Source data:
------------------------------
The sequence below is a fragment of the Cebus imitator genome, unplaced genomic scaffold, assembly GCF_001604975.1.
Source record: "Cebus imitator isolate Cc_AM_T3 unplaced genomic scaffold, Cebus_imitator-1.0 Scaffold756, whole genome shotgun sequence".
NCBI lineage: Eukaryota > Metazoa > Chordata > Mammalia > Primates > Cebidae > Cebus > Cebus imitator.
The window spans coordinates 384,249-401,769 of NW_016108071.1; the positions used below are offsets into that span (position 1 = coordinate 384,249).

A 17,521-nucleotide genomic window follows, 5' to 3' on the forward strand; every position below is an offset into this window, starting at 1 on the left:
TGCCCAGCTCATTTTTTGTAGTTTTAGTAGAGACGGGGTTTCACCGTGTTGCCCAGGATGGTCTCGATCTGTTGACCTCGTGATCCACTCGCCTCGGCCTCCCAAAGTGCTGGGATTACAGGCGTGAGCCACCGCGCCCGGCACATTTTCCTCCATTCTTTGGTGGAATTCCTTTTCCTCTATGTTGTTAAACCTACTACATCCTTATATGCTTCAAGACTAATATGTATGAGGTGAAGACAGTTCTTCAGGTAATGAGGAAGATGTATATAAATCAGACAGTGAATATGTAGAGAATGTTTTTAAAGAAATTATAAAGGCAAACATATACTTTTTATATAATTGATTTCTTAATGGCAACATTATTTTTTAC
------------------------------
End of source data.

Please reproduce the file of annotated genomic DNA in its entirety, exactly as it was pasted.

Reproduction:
The sequence below is a fragment of the Cebus imitator genome, unplaced genomic scaffold, assembly GCF_001604975.1.
Source record: "Cebus imitator isolate Cc_AM_T3 unplaced genomic scaffold, Cebus_imitator-1.0 Scaffold756, whole genome shotgun sequence".
NCBI lineage: Eukaryota > Metazoa > Chordata > Mammalia > Primates > Cebidae > Cebus > Cebus imitator.
The window spans coordinates 384,249-401,769 of NW_016108071.1; the positions used below are offsets into that span (position 1 = coordinate 384,249).

A 17,521-nucleotide genomic window follows, 5' to 3' on the forward strand; every position below is an offset into this window, starting at 1 on the left:
TGCCCAGCTCATTTTTTGTAGTTTTAGTAGAGACGGGGTTTCACCGTGTTGCCCAGGATGGTCTCGATCTGTTGACCTCGTGATCCACTCGCCTCGGCCTCCCAAAGTGCTGGGATTACAGGCGTGAGCCACCGCGCCCGGCACATTTTCCTCCATTCTTTGGTGGAATTCCTTTTCCTCTATGTTGTTAAACCTACTACATCCTTATATGCTTCAAGACTAATATGTATGAGGTGAAGACAGTTCTTCAGGTAATGAGGAAGATGTATATAAATCAGACAGTGAATATGTAGAGAATGTTTTTAAAGAAATTATAAAGGCAAACATATACTTTTTATATAATTGATTTCTTAATGGCAACATTATTTTTTAC